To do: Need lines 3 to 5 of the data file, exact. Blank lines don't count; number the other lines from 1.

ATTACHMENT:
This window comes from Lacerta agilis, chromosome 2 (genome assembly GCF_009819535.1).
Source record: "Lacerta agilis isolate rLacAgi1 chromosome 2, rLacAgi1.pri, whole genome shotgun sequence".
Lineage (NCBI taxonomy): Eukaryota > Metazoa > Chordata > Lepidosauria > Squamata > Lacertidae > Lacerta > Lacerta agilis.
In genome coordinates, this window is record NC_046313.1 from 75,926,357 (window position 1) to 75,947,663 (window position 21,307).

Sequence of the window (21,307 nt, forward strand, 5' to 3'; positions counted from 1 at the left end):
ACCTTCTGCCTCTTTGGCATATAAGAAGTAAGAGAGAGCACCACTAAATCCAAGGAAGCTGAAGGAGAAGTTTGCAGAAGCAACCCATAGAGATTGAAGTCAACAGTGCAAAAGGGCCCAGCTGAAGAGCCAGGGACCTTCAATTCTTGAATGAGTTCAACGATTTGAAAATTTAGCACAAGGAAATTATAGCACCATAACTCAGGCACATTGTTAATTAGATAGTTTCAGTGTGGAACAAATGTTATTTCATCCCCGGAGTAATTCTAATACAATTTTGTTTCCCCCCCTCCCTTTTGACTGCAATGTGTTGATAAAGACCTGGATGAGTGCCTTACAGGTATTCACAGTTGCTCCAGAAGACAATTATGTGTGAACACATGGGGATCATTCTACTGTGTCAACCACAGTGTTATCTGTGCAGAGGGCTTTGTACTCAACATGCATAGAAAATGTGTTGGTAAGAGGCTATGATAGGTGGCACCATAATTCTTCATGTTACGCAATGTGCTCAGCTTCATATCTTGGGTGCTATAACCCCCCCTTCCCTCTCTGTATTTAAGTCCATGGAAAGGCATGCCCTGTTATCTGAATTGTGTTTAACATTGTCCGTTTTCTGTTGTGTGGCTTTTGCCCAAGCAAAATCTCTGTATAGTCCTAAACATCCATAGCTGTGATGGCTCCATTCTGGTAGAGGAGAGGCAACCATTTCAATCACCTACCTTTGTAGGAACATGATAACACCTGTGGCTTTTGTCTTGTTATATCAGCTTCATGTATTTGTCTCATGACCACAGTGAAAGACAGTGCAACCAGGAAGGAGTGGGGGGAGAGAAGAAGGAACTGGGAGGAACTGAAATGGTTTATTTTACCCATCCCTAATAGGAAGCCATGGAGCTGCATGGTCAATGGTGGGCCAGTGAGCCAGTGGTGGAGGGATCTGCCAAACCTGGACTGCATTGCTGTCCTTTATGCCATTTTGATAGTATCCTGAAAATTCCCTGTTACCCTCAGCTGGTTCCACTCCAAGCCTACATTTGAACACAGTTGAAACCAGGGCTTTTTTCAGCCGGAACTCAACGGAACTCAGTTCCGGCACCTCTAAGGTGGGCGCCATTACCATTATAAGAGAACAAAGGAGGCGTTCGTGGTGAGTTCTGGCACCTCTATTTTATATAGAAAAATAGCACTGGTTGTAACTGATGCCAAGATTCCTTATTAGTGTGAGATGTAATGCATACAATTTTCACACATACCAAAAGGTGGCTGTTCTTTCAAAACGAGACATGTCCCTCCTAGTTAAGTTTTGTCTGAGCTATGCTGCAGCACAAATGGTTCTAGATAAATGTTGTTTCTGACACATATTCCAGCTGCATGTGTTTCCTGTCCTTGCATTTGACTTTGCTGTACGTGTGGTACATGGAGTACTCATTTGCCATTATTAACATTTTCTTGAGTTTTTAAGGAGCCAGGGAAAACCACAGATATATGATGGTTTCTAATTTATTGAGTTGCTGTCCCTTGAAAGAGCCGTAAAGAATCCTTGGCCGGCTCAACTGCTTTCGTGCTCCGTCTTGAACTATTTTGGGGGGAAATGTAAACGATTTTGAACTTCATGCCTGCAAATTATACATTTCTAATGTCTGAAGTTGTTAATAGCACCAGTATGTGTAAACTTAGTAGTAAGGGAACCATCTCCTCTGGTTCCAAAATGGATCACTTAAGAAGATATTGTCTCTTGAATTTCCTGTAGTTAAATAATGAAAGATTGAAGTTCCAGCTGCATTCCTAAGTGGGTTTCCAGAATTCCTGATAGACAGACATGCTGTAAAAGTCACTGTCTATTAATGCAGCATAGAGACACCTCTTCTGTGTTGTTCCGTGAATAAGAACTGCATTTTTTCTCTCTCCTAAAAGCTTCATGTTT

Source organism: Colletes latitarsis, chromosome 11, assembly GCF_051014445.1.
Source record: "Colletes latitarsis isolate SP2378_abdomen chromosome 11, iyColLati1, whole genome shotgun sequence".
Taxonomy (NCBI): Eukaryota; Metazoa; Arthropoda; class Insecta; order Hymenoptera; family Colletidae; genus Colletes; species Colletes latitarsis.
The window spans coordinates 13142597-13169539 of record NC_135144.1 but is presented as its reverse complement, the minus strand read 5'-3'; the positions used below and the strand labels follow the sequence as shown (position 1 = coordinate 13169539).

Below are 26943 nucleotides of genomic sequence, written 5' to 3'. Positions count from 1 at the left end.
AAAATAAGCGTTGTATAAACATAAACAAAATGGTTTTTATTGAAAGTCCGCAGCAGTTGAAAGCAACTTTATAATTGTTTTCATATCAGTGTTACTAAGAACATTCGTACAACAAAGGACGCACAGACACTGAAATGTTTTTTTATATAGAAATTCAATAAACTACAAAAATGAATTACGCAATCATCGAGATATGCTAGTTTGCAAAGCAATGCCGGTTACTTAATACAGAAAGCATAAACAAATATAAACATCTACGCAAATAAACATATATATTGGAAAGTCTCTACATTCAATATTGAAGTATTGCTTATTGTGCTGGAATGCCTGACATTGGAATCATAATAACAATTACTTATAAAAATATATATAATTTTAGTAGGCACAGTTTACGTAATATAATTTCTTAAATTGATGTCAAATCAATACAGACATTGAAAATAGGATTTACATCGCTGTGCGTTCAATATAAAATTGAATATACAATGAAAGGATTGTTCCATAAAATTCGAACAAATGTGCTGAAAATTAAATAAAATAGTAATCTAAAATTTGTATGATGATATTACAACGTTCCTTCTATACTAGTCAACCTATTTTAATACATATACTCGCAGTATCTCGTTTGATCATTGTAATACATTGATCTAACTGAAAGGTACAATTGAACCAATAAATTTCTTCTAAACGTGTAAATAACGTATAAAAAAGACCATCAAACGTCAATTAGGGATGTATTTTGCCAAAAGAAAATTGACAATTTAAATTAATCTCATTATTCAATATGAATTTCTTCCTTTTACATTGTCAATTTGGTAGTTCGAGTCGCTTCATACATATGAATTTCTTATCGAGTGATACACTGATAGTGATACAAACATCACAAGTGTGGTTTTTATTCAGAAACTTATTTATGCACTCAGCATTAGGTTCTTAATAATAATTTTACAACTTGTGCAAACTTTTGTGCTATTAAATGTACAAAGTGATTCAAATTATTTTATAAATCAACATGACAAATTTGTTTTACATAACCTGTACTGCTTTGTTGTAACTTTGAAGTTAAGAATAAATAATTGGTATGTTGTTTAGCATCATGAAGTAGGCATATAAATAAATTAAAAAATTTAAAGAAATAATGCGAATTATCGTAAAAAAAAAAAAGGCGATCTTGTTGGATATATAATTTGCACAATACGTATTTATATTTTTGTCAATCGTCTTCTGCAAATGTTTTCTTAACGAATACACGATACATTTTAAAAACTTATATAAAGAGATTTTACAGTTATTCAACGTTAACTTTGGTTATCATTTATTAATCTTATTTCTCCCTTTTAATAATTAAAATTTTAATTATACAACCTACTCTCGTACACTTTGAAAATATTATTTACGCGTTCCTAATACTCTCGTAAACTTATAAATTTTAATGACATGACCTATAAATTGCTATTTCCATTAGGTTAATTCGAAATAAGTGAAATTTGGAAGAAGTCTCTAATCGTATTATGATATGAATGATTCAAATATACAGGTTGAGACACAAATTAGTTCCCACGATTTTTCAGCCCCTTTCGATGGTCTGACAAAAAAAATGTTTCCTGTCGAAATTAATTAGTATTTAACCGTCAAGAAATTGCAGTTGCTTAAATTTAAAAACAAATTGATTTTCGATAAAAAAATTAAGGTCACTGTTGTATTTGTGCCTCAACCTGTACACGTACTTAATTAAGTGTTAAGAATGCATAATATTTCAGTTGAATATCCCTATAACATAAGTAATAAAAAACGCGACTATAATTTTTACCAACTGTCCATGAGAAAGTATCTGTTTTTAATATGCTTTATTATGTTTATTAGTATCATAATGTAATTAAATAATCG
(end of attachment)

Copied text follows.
Lineage (NCBI taxonomy): Eukaryota > Metazoa > Chordata > Lepidosauria > Squamata > Lacertidae > Lacerta > Lacerta agilis.
In genome coordinates, this window is record NC_046313.1 from 75,926,357 (window position 1) to 75,947,663 (window position 21,307).

Sequence of the window (21,307 nt, forward strand, 5' to 3'; positions counted from 1 at the left end):